Living Sinha-La or Sinha-Le? Which are you?

Sinha-La or Sinha-Le? Which are you?

2016 Apr 21

by Ashanee Kottage

The festering wound of racism only seems to grow in our little island nation, consuming the minds of the ignorant as if the 35 year civil war left us numb, and the same way the tsunami of ‘04 left us dumb and destroyed. Sinha-le is only an illusion, a façade of patriotism, masks of ignorance with cowardice and malicious hearts hiding behind. But everyone knows how bad the situation is- every other vehicle is proudly plastered, and every other wrist of every other dimwit is tattooed, but this still doesn’t constitute a majority. The majority of what is Sinha-la, and who, is Sinha-la.

Growing up in a private International school and in a privileged household in the hifi hub of Colombo 7, admittedly, exposure to the Sri Lankan culture was very scarce. We’d have a few assemblies in school, I’d converse in sinhalese with the domestics at home, few family, fewer friends. Avurudhu was just a celebration of good food and new clothes, Vesak was ice-cream stalls and lanterns, Poya (the best one) just means long week-end. I knew the most significant aspects, the stories behind the symbols and the reasons behind the rituals, just enough to get me by. But this doesn’t mean that I was/am an uncultured rich kid.

It’s only a matter of what we all believe culture is. In some minds- culture is strictly abiding by the religion of our country. Being modest, not speaking unless spoken to, worshipping elders, not interacting with those of the opposite sex, not discussing the 50 shades of taboo. It’s a misconstrued concept of culture. As much as our culture and religion are inter-twined, it’s not the same. A culture is a way of life of a group of people — the behaviours, beliefs, values, and symbols that they accept, generally without thinking about them, and that are passed along by communication and imitation from one generation to the next. And the Sinhalese culture- at least in my opinion isn’t one that expresses views of racial purification.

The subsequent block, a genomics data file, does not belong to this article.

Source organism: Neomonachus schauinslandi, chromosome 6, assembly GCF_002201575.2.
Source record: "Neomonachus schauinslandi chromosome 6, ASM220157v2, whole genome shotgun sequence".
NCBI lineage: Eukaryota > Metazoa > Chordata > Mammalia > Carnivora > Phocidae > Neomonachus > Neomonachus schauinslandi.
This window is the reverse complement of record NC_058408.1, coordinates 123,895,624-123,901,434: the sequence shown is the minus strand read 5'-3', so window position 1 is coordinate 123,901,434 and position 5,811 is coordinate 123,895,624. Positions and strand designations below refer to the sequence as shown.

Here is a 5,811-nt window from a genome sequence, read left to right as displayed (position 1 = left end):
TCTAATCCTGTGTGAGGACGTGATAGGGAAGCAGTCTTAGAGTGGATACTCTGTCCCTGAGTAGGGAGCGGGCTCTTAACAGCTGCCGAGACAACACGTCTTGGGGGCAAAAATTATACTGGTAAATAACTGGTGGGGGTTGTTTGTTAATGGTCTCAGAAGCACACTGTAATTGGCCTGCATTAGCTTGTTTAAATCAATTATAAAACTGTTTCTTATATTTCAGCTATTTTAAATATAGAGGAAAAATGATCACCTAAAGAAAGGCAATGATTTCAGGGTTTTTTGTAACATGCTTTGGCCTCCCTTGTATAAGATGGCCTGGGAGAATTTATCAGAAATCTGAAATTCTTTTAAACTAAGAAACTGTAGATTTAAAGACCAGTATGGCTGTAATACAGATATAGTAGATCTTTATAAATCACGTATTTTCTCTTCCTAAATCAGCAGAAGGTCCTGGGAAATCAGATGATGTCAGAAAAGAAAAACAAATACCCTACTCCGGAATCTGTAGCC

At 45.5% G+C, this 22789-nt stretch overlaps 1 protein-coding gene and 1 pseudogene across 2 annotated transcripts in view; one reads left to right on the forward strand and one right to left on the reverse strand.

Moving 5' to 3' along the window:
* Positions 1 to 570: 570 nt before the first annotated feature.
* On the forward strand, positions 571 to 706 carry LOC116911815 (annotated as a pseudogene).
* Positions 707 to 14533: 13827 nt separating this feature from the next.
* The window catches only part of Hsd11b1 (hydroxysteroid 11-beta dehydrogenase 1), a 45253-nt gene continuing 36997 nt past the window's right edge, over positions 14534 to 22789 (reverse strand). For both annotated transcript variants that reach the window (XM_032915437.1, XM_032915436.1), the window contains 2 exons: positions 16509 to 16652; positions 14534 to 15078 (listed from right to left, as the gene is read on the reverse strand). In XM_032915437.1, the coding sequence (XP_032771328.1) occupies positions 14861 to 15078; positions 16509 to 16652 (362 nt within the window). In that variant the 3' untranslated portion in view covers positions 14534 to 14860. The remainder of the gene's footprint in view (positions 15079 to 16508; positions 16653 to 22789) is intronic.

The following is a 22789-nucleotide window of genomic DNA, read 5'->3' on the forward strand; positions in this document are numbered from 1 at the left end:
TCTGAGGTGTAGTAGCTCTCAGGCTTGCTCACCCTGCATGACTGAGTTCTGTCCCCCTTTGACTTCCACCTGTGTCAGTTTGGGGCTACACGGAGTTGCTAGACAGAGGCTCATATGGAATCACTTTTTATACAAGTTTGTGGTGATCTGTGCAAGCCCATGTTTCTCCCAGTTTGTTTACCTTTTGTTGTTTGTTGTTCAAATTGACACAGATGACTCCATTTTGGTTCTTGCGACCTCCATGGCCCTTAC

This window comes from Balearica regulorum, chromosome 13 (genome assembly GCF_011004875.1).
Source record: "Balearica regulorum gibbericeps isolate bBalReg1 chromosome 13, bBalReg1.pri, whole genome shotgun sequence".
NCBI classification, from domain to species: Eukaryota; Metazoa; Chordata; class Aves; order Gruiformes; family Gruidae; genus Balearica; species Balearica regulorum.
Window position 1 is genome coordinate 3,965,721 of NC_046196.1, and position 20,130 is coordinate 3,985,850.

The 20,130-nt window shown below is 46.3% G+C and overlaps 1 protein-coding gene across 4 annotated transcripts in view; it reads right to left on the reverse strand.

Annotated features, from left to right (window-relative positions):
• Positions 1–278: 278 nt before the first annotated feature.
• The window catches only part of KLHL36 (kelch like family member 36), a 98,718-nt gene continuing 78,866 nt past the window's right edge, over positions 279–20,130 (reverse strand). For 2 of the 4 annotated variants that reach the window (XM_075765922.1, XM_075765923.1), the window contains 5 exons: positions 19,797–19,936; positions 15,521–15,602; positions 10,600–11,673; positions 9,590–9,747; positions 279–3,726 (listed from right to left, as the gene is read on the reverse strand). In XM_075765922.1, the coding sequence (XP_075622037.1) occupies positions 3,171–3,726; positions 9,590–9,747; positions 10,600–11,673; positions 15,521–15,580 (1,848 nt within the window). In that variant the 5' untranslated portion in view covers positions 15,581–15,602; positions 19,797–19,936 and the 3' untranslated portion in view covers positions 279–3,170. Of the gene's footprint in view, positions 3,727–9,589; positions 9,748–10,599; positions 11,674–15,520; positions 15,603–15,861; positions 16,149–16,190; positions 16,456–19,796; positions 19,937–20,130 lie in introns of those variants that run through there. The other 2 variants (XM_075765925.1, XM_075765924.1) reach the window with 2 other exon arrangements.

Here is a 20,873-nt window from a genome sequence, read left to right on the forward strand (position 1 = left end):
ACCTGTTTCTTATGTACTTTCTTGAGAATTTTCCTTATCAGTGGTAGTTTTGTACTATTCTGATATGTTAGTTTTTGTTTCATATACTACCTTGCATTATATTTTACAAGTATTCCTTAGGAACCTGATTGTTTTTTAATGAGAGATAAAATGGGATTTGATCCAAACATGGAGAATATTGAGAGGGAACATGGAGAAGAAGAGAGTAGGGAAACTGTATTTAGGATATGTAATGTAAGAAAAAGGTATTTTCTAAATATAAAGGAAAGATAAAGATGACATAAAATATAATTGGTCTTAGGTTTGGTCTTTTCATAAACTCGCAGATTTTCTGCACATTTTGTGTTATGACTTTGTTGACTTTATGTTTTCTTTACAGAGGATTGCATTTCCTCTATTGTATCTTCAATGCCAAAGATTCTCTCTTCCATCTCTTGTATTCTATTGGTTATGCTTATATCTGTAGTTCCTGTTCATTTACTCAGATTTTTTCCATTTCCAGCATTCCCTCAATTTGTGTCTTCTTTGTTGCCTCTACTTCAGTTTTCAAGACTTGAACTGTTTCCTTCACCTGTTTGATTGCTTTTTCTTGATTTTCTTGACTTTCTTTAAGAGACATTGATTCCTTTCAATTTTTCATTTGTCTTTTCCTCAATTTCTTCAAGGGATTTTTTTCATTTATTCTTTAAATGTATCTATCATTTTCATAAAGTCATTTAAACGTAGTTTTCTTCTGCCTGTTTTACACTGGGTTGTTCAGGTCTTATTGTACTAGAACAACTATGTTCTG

So let me tell you what I believe it is to be Sinha-la.

To be Sinha-la is to be kind. To everyone. Globally we are recognised to behappy people. Happy because we receive kindness from our muslim friends, Shakeel and Amana, from our tamil friends, Niluxsan and Divya, from our burgher friends, Sarah and Sebastian. Even our foreign friends, Tamara and Khwayri. Us Sinhalese are happy because we are lucky. We are lucky to havecollectively and collaboratively, overcome a 35 year war, and beat a vicious terrorist organisation, not the tamils, the LTTE. (Remember, there’s a difference.) We are lucky to be one of the only countries that celebrate the festivals of 4 religions. To receive biriyani on Ramazan, kavum and kokis on Avurudhu, sweets on Diwali, gifts on Christmas.To be able to fight alongside each other as opposed to against one another. To be Sinha-la is really, to be lucky.

For as long as I can remember we have been the one people to reciprocate such kindness. To have grown up in such an ethnically diverse environment, with people from all religions, creeds, to play on the same team, study in the same classroom, attend the same parties. We are known to disregard the irrelevant- so why is it that now, after centuries of harmony, we focus so much on these irrelevant, inane things? That we isolate those that are different to us? But then again, are we all that different? We all have the same blood- human blood coursing through our veins, and as much as you’d like to believe that yours is superior to anyone’s, science begs to differ.

I believe such hatred stems from the elimination of a common enemy, the lack of negative cohesion. When the LTTE were still a threat we all stood united, against them, and now there’s no one left to fight so we fight one another? What we fail to realise is that there is still a war. A new war of, the kind versus the unkind, the Sri Lankan versus the alleged Sri Lankan.

We have a responsibility to our nation, to our blood, to stand tall and strong against this hatred. To join forces in this war and fight. Not with arms and bloodshed, but with kindness, acceptance, preaching words of peace- to be real soldiers- Sinha-la soldiers, Tamil, Muslim, Burgher- Sri Lankan soldiers. whether you wear a kurtha, a burka, a saree, a pair of jeans, a sarong, is all insignificant, all that matters is the purity in your heart, the true Sri Lankan in your heart.